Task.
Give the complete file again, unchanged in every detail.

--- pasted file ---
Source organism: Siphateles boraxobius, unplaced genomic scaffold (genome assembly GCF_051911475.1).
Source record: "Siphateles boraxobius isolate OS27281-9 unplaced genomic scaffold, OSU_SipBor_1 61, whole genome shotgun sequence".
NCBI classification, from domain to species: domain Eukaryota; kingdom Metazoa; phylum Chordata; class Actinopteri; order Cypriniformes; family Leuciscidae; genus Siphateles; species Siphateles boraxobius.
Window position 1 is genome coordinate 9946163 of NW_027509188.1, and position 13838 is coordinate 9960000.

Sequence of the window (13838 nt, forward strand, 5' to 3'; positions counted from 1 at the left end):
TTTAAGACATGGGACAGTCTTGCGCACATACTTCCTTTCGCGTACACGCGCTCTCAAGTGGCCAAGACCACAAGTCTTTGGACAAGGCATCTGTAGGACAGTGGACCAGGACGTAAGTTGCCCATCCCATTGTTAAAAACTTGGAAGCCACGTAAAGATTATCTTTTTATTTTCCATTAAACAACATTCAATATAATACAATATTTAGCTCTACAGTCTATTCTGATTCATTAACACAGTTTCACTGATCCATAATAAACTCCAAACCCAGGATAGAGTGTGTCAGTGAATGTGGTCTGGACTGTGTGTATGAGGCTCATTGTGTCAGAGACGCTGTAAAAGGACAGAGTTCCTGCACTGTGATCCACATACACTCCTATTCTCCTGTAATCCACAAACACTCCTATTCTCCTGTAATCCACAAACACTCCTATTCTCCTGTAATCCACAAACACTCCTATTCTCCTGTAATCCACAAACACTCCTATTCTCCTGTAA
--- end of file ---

Source organism: Siphateles boraxobius, unplaced genomic scaffold (genome assembly GCF_051911475.1).
Source record: "Siphateles boraxobius isolate OS27281-9 unplaced genomic scaffold, OSU_SipBor_1 61, whole genome shotgun sequence".
NCBI classification, from domain to species: domain Eukaryota; kingdom Metazoa; phylum Chordata; class Actinopteri; order Cypriniformes; family Leuciscidae; genus Siphateles; species Siphateles boraxobius.
Window position 1 is genome coordinate 9946163 of NW_027509188.1, and position 13838 is coordinate 9960000.

Sequence of the window (13838 nt, forward strand, 5' to 3'; positions counted from 1 at the left end):
TTTAAGACATGGGACAGTCTTGCGCACATACTTCCTTTCGCGTACACGCGCTCTCAAGTGGCCAAGACCACAAGTCTTTGGACAAGGCATCTGTAGGACAGTGGACCAGGACGTAAGTTGCCCATCCCATTGTTAAAAACTTGGAAGCCACGTAAAGATTATCTTTTTATTTTCCATTAAACAACATTCAATATAATACAATATTTAGCTCTACAGTCTATTCTGATTCATTAACACAGTTTCACTGATCCATAATAAACTCCAAACCCAGGATAGAGTGTGTCAGTGAATGTGGTCTGGACTGTGTGTATGAGGCTCATTGTGTCAGAGACGCTGTAAAAGGACAGAGTTCCTGCACTGTGATCCACATACACTCCTATTCTCCTGTAATCCACAAACACTCCTATTCTCCTGTAATCCACAAACACTCCTATTCTCCTGTAATCCACAAACACTCCTATTCTCCTGTAATCCACAAACACTCCTATTCTCCTGTAA